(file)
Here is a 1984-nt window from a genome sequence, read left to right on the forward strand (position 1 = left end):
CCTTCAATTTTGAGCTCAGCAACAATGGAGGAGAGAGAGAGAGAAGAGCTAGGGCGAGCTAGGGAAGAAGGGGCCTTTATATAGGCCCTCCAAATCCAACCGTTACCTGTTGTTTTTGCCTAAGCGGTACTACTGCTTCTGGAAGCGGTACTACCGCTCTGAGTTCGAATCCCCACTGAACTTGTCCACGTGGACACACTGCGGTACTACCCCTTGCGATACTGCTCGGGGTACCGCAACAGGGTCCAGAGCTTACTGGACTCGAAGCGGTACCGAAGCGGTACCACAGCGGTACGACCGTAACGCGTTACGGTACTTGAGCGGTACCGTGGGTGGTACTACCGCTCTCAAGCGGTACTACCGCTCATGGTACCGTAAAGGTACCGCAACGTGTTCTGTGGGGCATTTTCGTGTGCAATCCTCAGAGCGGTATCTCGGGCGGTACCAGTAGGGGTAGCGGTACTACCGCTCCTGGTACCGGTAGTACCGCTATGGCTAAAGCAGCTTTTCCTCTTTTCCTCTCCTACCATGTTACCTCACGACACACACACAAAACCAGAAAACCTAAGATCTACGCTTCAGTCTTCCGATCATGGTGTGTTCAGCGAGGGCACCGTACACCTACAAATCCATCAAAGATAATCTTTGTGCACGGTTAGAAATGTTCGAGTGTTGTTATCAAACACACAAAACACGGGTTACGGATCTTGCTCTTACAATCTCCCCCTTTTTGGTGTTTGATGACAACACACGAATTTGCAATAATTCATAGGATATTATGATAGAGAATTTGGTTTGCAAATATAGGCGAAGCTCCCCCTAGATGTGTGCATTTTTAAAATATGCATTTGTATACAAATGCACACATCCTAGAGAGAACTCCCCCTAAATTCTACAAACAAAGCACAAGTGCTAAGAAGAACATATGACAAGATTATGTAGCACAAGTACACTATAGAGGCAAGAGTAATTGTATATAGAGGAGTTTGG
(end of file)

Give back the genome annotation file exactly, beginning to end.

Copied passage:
Here is a 1984-nt window from a genome sequence, read left to right on the forward strand (position 1 = left end):
CCTTCAATTTTGAGCTCAGCAACAATGGAGGAGAGAGAGAGAGAAGAGCTAGGGCGAGCTAGGGAAGAAGGGGCCTTTATATAGGCCCTCCAAATCCAACCGTTACCTGTTGTTTTTGCCTAAGCGGTACTACTGCTTCTGGAAGCGGTACTACCGCTCTGAGTTCGAATCCCCACTGAACTTGTCCACGTGGACACACTGCGGTACTACCCCTTGCGATACTGCTCGGGGTACCGCAACAGGGTCCAGAGCTTACTGGACTCGAAGCGGTACCGAAGCGGTACCACAGCGGTACGACCGTAACGCGTTACGGTACTTGAGCGGTACCGTGGGTGGTACTACCGCTCTCAAGCGGTACTACCGCTCATGGTACCGTAAAGGTACCGCAACGTGTTCTGTGGGGCATTTTCGTGTGCAATCCTCAGAGCGGTATCTCGGGCGGTACCAGTAGGGGTAGCGGTACTACCGCTCCTGGTACCGGTAGTACCGCTATGGCTAAAGCAGCTTTTCCTCTTTTCCTCTCCTACCATGTTACCTCACGACACACACACAAAACCAGAAAACCTAAGATCTACGCTTCAGTCTTCCGATCATGGTGTGTTCAGCGAGGGCACCGTACACCTACAAATCCATCAAAGATAATCTTTGTGCACGGTTAGAAATGTTCGAGTGTTGTTATCAAACACACAAAACACGGGTTACGGATCTTGCTCTTACAATCTCCCCCTTTTTGGTGTTTGATGACAACACACGAATTTGCAATAATTCATAGGATATTATGATAGAGAATTTGGTTTGCAAATATAGGCGAAGCTCCCCCTAGATGTGTGCATTTTTAAAATATGCATTTGTATACAAATGCACACATCCTAGAGAGAACTCCCCCTAAATTCTACAAACAAAGCACAAGTGCTAAGAAGAACATATGACAAGATTATGTAGCACAAGTACACTATAGAGGCAAGAGTAATTGTATATAGAGGAGTTTGG